company to send some person in all expedition by way of Rouen, with
additional provision of money; as you know that this is no place of
regular exchange, where money can be had at all times. I had rather have
given fifty pounds than taken this journey at the present time, because
I have much goods upon my hands, as I partly wrote you in my last. The
name of the master of the Union is Edmund White, his mate's name is
Thomas Duckmanton, and the other man is Thomas Smith, besides the Indian
formerly mentioned. They are in a most piteous condition, and in great
want of money, neither can they have any command of their goods.
Therefore let the company send men of good experience to conduct this
business, and do you lose no time in making this known to the company.
Thus, being in haste to take horse, I commit you to the Lord's
protection, resting your assured friend always to command,

BERNARD COUPER

To Mr Thomas Hide, Merchant in London.

_Second Letter respecting the Union at Audierne_.

The 8th day of February, I came over the Pole-head of Bourdeaux, and the
11th I lost my foremast, bolt-sprit, and rudder, and put into Audierne
that night for repair. The 13th the Frenchman brought the ship Union of
London upon the rocks. The 14th I went in my boat aboard the Union, by
which time the Frenchmen had been four days in possession of her. I then
brought on shore Samuel Smith, Thomas Duttonton, and Edmund White the
master. The 15th I got William Bagget, my merchant, to write a letter to
Morlaix; and the 18th the letter was sent off, when I paid two crowns
for its carriage. The Indian died on the 20th, and I buried him. The
20th the master died, and I buried him also. The 22d Mr Roberts and Mr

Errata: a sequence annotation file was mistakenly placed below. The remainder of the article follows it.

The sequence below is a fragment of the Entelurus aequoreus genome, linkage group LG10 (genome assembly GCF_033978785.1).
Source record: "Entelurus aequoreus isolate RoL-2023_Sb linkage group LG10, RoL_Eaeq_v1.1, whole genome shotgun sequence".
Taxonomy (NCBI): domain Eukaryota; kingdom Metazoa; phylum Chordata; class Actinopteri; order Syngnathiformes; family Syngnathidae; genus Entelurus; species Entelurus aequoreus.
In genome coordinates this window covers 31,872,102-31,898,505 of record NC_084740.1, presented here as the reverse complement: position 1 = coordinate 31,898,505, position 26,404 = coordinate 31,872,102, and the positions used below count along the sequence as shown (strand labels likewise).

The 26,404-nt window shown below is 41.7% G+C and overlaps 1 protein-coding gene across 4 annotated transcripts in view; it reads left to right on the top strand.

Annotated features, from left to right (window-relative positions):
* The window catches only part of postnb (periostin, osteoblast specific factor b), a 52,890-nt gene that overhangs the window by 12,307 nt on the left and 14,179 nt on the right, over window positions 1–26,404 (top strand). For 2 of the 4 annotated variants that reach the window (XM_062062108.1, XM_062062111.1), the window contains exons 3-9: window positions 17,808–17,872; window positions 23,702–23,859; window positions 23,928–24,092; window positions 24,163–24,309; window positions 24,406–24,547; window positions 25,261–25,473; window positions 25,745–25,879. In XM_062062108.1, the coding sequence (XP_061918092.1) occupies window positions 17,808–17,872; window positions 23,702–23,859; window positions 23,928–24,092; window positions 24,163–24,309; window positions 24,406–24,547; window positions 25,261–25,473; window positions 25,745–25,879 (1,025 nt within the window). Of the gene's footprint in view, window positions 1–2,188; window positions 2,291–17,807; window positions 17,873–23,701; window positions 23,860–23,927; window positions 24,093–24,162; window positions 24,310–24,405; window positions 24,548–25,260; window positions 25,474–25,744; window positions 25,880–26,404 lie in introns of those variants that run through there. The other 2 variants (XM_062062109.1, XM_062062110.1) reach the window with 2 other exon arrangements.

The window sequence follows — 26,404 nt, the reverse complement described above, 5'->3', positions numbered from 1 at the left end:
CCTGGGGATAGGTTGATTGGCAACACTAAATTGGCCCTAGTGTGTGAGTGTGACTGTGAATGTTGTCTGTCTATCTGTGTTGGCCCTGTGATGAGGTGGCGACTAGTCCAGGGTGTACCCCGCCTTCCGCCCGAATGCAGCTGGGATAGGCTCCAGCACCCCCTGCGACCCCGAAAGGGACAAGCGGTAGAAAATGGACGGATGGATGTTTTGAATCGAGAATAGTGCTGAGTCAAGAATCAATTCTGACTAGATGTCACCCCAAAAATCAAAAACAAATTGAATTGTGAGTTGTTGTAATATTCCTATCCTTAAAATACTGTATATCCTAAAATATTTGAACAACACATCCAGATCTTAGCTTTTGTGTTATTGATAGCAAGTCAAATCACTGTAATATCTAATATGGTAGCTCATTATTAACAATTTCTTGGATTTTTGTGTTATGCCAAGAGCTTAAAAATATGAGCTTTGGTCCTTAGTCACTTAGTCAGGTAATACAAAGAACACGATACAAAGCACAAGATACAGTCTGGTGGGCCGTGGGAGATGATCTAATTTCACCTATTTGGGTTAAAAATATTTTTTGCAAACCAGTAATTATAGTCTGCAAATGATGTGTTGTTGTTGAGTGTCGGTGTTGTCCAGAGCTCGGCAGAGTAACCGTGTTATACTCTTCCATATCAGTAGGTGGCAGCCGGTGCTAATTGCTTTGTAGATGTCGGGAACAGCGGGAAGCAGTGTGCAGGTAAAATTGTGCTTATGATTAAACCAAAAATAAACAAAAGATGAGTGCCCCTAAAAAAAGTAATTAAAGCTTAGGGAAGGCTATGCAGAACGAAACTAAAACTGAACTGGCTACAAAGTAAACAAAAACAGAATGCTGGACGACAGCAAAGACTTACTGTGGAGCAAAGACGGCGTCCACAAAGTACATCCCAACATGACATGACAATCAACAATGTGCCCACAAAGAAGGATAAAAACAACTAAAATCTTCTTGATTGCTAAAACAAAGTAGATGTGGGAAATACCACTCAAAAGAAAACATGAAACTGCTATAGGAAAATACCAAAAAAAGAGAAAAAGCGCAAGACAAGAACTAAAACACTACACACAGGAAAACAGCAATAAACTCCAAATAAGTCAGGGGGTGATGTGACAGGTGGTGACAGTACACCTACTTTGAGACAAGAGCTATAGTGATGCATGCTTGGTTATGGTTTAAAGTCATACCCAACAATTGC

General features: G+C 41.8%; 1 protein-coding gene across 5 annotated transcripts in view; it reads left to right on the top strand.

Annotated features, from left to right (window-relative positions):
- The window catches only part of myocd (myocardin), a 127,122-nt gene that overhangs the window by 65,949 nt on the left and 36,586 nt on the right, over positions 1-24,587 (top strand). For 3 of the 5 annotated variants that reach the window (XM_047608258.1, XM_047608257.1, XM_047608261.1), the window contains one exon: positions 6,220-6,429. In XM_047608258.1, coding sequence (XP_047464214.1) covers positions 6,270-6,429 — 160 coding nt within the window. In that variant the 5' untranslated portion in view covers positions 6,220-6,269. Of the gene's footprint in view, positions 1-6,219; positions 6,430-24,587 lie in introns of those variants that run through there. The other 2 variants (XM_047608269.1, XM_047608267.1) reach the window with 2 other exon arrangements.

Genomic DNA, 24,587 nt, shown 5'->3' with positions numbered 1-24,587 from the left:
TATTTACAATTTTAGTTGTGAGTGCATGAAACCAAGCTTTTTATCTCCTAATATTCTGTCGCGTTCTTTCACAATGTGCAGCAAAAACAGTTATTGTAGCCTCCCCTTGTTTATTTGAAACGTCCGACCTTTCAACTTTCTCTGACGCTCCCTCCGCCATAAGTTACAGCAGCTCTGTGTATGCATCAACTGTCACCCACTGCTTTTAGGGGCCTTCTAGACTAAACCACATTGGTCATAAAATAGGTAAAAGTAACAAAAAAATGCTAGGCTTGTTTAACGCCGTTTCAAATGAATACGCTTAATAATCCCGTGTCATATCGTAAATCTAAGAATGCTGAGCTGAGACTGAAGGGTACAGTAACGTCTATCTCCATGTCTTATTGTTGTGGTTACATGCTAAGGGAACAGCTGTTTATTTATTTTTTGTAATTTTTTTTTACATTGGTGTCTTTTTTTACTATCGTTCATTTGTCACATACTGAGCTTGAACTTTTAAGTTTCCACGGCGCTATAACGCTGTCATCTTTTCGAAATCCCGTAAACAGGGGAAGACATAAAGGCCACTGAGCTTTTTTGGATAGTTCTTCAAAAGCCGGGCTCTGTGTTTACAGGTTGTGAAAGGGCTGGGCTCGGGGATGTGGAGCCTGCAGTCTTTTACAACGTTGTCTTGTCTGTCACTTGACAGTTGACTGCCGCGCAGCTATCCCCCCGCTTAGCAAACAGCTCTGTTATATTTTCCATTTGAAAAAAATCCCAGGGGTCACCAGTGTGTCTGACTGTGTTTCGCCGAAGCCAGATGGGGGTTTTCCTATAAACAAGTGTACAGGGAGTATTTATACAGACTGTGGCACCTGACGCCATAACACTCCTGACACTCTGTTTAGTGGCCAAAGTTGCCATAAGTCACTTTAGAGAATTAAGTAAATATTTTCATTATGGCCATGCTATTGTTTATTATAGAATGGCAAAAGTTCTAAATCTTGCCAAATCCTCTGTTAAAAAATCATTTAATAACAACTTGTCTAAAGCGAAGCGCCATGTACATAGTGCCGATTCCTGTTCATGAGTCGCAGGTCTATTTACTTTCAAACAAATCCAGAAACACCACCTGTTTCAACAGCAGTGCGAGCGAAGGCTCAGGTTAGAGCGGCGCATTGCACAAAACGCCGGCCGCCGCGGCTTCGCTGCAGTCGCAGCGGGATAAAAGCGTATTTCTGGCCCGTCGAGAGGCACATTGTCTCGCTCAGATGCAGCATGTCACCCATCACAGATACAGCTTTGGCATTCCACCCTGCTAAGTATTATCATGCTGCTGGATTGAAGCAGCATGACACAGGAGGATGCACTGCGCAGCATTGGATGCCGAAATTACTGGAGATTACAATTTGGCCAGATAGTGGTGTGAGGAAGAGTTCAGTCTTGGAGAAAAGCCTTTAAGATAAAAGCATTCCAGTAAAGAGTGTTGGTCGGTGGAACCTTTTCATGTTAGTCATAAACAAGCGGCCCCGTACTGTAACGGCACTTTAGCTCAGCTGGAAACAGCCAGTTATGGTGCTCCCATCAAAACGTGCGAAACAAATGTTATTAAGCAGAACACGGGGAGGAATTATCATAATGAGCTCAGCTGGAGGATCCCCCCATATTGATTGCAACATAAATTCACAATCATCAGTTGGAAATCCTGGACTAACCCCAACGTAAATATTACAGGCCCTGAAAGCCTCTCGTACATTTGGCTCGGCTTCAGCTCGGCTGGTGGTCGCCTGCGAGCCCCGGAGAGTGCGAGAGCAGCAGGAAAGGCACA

Couper came, and then went back to Morlaix on the 26th. Again the 4th of
March, William Coarey, the host of Mr Couper and Mr Roberts.[304] The
5th, I and Mr Coarey went in my boat to the Union. At low water I went
into her hold, and brought away a sample of the worst pepper. The 6th I
left Audierne, and came to Morlaix on the 8th. The 17th Mr Hide came to
Morlaix. The 21st I sailed from Morlaix, and got to the Isle of Wight on
the 22d at night. The 24th I came to Southampton, and the 28th I arrived
in London.

Your loving friend,

WILLIAM WOTTON.

[Footnote 304: This sentence is left unintelligible by Purchas; Coarey
probably came at this time to Audierne. Roberts is probably the person
named Robbins by Couper in the former letter.--E.]

After the spoil of the Bretons, they saved almost 200 tons of pepper,
some benzoin, and some China silks, which had been purchased at Tecu in
Sumatra. The Union, after her unfortunate voyage outward-bound, as
already briefly related, loaded with pepper at Acheen, Priaman,
Passeman, and Tecu, at which last place they bought some silk out of a
Chinese junk. On their return voyage, they met Sir Henry Middleton,
having then thirty-six men on board in reasonable good health, and they
delivered some chests of silver to Sir Henry. They afterwards became
very sickly, missed the island of St Helena, and most of their men died
on this side of Cape Verd. Ten Englishmen and four Guzerats were taken
out of them by a bark belonging to Bristol, and a Scot. The
circumstances respecting their landing at Audierne, and other matters
there, are before set down in the two preceding letters.

After the pepper and other goods were taken out of the ship, she was
inspected by Mr Simonson, a skilful ship-wright, sent thither on purpose
to save her if it could be done, but she was found utterly
unserviceable. All the ordnance, anchors, and other furniture, were
brought away, and the hull was abandoned. Of seventy-five men that went
in her from England outward-bound, only nine got home alive. These were
Thomas Duckmanton, the master's mate, Mr Bullock, the surgeon, Robert
Wilson of Deptford, Jacob Peterson, and five other Englishmen, besides
three or four Guzerats.[305]

[Footnote 305: All these must have been brought home in the Bristol
vessel and the Scots ships, except Duckmanton, and perhaps Smith. But
Purchas seems to have forgot that Mr Bradshaw and Humphry Bidulph were
left alive in India.--E.]

SECTION X.

_Fifth Voyage of the English East India Company, in 1609, under the
Command of Captain David Middleton_[306]

INTRODUCTION.

This narrative is said by Purchas to have been extracted from a letter
written by Captain David Middleton to the Company, and was probably